Uncertainty and tensions are high after the case of Juan Manuel Montes came to the forefront of the news. The 23-year-old was deported to Mexico on February 20th despite his Deferred Action for Childhood Arrival (DACA) status. DACA was put into place by President Obama and protects 750,000 undocumented people who arrived in the United States as children and grew up in the U.S. Montes is the first DACA protectant to be deported under the Trump administration despite the President’s reassuring remarks about maintaining DACA because of his “big heart.” The controversy of this case lies between what Montes has told his attorneys and what the Department of Homeland Security says happened, or didn’t happen.

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Montes’ story

Montes arrived in the U.S from Mexico when he was 9 years old. He was protected under DACA to remain in the United States and work through 2018, but it wasn’t enough to prevent his deportation to Mexico. Montes claims to have been arrested in Calexico, California on February 17th. After dining with his girlfriend, he waited for a friend to pick him up when he was approached by law enforcement.

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Montes did not have his DACA information with him and was detained, not granted any right to an attorney and somehow his DACA information was not accessed by a computer. Within three hours, Montes was deported to Mexico.

Montes contacted his friends who brought his documents to him in Mexico where he was staying. Montes then embarked on a journey to reenter the U.S. After being mugged and injured he continued, scared but determined, and climbed a border fence on February 19th.

He was arrested for illegal entry in the United States and violation of his DACA terms for leaving the country without authorization. Although Montes was deported on February 17th in a hasty operation, the Department of Homeland Security has no record of this event ever happening. Montes was deported again on February 20th despite his lawyer providing his documented authorization to work in the U.S. He was deported on the basis of violating his DACA terms and entering the country illegally.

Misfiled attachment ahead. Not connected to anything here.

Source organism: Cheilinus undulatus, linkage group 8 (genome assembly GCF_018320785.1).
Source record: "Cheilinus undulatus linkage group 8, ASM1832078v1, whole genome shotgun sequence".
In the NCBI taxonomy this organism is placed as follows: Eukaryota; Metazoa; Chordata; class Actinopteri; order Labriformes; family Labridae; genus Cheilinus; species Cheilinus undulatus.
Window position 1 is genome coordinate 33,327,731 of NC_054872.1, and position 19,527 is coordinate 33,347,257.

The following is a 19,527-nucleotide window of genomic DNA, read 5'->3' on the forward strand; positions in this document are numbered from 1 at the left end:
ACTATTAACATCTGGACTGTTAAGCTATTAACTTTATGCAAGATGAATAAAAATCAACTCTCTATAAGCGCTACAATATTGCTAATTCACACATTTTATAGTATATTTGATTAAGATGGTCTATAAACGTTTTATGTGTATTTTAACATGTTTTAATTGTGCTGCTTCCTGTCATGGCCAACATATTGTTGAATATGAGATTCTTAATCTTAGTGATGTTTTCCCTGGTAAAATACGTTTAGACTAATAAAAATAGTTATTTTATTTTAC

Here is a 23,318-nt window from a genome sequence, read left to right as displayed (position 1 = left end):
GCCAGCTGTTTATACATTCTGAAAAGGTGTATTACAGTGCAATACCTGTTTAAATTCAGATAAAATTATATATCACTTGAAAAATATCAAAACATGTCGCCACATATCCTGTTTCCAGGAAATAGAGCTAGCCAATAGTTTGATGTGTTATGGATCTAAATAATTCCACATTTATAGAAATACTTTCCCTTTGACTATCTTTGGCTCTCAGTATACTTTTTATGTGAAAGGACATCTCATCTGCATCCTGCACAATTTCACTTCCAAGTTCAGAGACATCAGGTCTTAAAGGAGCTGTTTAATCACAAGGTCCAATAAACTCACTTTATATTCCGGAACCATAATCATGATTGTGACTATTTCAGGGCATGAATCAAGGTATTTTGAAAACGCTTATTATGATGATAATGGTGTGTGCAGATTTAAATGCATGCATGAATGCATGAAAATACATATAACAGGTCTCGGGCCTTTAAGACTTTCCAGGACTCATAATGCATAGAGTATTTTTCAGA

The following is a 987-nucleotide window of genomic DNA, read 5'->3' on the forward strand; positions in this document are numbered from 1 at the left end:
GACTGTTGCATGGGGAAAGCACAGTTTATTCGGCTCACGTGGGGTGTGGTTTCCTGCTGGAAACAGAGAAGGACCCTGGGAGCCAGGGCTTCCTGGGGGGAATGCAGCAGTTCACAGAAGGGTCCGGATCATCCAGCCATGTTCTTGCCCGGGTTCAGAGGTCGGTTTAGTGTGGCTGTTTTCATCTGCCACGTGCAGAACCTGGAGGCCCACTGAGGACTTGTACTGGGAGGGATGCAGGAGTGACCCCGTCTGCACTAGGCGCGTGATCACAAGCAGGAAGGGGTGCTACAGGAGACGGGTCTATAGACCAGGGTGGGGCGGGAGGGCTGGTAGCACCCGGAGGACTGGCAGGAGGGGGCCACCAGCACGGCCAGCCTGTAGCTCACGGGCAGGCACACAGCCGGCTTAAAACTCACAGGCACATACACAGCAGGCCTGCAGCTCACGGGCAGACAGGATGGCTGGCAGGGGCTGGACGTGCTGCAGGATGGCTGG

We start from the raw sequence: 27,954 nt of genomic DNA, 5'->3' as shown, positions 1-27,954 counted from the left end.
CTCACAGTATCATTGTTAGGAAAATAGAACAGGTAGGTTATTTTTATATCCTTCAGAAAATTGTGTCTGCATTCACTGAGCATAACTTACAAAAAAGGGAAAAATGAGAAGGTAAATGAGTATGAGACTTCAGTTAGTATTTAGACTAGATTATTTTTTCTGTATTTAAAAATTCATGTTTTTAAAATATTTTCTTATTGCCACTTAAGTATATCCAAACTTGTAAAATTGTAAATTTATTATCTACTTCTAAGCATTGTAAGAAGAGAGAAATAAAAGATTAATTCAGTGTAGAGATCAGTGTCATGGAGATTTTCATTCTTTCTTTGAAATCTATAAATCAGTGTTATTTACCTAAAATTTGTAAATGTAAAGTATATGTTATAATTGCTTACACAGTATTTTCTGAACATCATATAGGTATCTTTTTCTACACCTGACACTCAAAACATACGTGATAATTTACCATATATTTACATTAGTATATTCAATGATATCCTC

Legal action

Montes’ attorneys are suing for details of the February 17th police encounter in federal court. There was no response from DHS until major news organizations began writing pieces about the strange events that occurred between February 17-20. The DHS statement indicates Montes “lost his DACA status when he left the United States without advance parole on an unknown date prior to his arrest by the U.S border patrol on Feb.

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17, 2017.” Montes has filed a legal complaint with the District Court of Southern California for lack of legal documentation for sending him back to Mexico and a Freedom of Information request with border patrol regarding his encounters.

This case is not just strange and interesting, but crucial to other undocumented people who are supposedly protected under DACA. Should these people also have to worry about deportation without explanation?

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The current administration has sent mixed messages regarding DACA to the public. While Trump, Paul Ryan, and John Kelly have all publicly stated those protected by DACA have nothing to worry about, they have also promised tighter immigration laws and criticism of those who question border securities actions. It doesn’t appear to be a priority of the administration. Montes is not idly standing by though: his lawyers intend to get answers from the DHS in court regarding the undocumented incident of February 17th that led to the deportation of a documented man.

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